Sir Michael Spicer: To ask the Secretary of State for Culture, Media and Sport when he will reply to the letter from the hon. Member for West Worcestershire, dated 3 January, on the security of personal data of British nationals. 
Hugh Robertson: To ask the Secretary of State for Culture, Media and Sport how many rugby union coaches his Department has recorded as having (a) been recruited and (b) increased their qualifications in each of the last five years. 
|Financial year||Qualified a ctive RFU c oaches|
Hugh Robertson: To ask the Secretary of State for Culture, Media and Sport how many (a) men and (b) women have started playing rugby under the Go Play! scheme which his Department funds in each of the last three years. 
Hugh Robertson: To ask the Secretary of State for Culture, Media and Sport how much has been spent on the Go Play! programme administered by the Rugby Football Union through (a) the Exchequer, (b) the National Lottery and (c) the National Sports Foundation funding. 
Hugh Robertson: To ask the Secretary of State for Culture, Media and Sport whether his Department has had discussions with HM Treasury on a corporation tax exemption for sports national governing bodies in the last two years. 
Mr. Sutcliffe: My Department has regular discussions with HM Treasury about tax proposals for its sectors. In 2008 these have included specific discussions about corporation tax and national governing bodies.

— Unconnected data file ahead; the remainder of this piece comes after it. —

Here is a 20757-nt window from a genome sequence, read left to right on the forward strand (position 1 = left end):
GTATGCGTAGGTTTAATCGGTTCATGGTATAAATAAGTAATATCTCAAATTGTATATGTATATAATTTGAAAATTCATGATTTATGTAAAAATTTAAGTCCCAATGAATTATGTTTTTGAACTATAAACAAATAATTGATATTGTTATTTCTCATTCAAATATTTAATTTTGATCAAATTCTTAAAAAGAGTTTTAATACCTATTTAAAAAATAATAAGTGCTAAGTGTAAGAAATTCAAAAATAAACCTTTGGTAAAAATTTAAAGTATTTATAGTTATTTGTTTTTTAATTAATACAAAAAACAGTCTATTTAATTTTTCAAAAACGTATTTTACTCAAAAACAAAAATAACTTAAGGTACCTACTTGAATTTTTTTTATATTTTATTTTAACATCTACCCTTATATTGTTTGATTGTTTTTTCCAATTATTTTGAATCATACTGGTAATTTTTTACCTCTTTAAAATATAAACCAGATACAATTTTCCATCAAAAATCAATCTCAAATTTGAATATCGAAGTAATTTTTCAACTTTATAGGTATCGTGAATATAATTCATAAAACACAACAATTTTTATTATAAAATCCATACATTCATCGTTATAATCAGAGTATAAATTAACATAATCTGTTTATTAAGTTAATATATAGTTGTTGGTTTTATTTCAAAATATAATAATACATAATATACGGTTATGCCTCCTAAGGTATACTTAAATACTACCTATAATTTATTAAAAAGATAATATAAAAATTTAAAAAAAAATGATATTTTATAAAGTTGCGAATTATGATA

Mr. Wallace: To ask the Prime Minister whether the changes to the Intelligence and Security Committee indicated in the National Security Strategy will include a transfer of power to Parliament to appoint the Committees membership. 
The Prime Minister: Detailed proposals for the reform of the Intelligence and Security Committee have been published today in the Governance of Britain White Paper (cm7342). These include proposals to enable Parliament to play a fuller role in the appointment of members to the Committee.
Norman Baker: To ask the hon. Member for North Devon, representing the House of Commons Commission what estimate he has made of the (a) quantity and (b) percentage of (i) fruit, (ii) vegetables, (iii) bottled water, (iv) food products, (v) alcoholic drinks and (vi) other food products sourced by the Refreshment Department and its successor from suppliers outside the UK in the last year for which figures are available. 
Nick Harvey: Many fruit and vegetables are purchased by individual piece or bunch, not by weight or any other consistent measure, and so it is not possible to give an overall estimate of the quantity of fruit and vegetables purchased. The following figures are best estimates of product origins in 2007. All suppliers are UK-based.